July 10 - Britain's government is giving an update on its plans to privatise the world's oldest postal service, including details of a stock market listing. But as Hayley Platt reports the Royal Mail proposals aren't going down well with workers or the public.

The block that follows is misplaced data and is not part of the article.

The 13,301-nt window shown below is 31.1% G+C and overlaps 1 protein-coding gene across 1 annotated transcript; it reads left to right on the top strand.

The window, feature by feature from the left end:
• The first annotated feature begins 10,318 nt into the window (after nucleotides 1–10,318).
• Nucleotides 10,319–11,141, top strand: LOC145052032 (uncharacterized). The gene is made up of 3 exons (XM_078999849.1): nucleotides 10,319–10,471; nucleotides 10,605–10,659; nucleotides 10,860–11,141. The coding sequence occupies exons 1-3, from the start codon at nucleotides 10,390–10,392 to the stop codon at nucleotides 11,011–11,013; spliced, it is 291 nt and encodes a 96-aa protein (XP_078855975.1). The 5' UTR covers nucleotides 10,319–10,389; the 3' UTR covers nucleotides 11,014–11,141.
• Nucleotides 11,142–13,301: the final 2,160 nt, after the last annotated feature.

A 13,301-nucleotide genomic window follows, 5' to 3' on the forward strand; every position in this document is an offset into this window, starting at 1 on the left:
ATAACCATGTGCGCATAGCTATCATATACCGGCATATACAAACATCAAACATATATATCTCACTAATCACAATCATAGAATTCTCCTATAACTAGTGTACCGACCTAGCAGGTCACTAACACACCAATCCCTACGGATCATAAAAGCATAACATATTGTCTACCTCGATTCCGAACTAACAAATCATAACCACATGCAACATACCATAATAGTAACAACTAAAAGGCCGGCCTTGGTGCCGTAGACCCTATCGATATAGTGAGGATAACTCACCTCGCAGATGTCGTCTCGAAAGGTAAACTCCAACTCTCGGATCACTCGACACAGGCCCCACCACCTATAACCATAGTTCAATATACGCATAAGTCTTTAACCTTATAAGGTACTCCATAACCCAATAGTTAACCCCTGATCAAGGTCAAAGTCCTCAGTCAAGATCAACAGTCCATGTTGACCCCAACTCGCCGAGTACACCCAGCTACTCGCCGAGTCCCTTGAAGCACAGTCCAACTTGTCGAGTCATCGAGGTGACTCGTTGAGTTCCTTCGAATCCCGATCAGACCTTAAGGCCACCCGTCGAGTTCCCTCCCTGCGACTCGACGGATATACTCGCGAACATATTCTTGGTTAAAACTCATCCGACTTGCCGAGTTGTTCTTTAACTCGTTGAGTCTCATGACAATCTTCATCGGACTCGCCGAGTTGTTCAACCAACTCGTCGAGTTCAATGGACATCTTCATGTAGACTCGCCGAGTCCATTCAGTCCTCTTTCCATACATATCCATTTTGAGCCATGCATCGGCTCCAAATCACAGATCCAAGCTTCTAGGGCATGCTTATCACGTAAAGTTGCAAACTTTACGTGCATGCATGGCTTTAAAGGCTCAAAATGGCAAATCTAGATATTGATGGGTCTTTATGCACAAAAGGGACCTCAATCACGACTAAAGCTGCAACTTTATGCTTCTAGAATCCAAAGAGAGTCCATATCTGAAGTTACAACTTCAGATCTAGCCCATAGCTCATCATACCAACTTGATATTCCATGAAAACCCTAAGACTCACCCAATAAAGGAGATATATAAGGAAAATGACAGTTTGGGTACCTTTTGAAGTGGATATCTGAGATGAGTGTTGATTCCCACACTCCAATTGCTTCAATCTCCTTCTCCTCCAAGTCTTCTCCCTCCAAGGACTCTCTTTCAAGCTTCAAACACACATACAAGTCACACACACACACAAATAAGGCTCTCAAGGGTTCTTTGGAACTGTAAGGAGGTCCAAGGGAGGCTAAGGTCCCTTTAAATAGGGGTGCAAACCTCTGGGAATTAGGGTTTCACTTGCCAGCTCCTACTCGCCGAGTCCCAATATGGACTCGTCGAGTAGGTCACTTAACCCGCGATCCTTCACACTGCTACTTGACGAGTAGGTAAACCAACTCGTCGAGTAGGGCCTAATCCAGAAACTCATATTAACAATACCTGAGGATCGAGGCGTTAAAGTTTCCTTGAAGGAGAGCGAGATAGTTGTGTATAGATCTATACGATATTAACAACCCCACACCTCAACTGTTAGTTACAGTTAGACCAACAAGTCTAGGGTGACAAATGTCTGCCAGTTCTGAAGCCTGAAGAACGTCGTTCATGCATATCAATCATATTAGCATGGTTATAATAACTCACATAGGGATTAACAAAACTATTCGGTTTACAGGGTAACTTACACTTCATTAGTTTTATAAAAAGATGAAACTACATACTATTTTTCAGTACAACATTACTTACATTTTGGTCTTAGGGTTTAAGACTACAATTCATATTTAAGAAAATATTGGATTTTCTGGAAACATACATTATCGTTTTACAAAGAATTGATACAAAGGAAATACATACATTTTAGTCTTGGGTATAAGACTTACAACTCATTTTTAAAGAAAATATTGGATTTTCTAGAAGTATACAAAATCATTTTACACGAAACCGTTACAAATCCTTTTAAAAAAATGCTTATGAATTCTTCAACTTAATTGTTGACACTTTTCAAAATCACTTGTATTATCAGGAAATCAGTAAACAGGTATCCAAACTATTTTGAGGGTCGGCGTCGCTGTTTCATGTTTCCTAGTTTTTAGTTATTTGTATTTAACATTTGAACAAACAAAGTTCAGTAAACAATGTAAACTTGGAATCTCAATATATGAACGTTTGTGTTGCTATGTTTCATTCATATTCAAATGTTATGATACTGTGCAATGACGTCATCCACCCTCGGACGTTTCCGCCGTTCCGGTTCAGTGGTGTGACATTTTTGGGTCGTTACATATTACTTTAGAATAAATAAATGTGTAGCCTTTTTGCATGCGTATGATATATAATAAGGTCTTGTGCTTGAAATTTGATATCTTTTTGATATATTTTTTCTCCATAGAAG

After years of losing money Royal Mail's fortunes have recently revived. But Britain's government is still planning to sell part of it off, for around £3 billion. It will be the biggest state privatisation for decades. Britain's Business Minister Vince Cable. SOUNDBITE: Britain's Business Minister, Vince Cable, saying (English): "They've got to have a lot more investment. This is the kind of thing that is now happening in Germany with Deutsche Post now a private mail company. And if they're going to invest heavily it's got to private capital because the government can't fund it." The Post Office network of branches, is a separate business and is not being sold off. Only Royal Mail, which delivers parcels and letters will be privatised. Postal expert David Stubbs says customers shouldn't be concerned. SOUNDBITE: David Stubbs, Postal Consultant, Trova Consulting, saying (English): "I don't think consumers will see big changes in their services in the immediate future but clearly a private Royal Mail over time may seek to be a little less generous than a state owned Royal Mail." Postal workers can expect to receive 10 percent of the shares, worth around £1,500 per person. But that doesn't mean they support the plan, unions were demonstrating in London. They say it's bad for business and have threatened to strike, fearing future cuts. SOUNDBITE: Dave Ward, Deputy General Secretary, Communication Workers Union, saying (English): "Everywhere across Europe where they've privatised companies you end with the privatised company under private control doing two things, one they lobby for a down dialing of service standards and two they do not deliver to the areas of the country that are unprofitable." The Royal Mail is the world's oldest postal service, dating back to King Henry VIII. It's been slow to modernise and has haemorrhaged money. But last year its annual profits more than doubled thanks to a boom in online shopping. Parcel deliveries rose 9 percent and now account for almost half of Royal Mail's revenue. The privatisation is expected to take place later this year.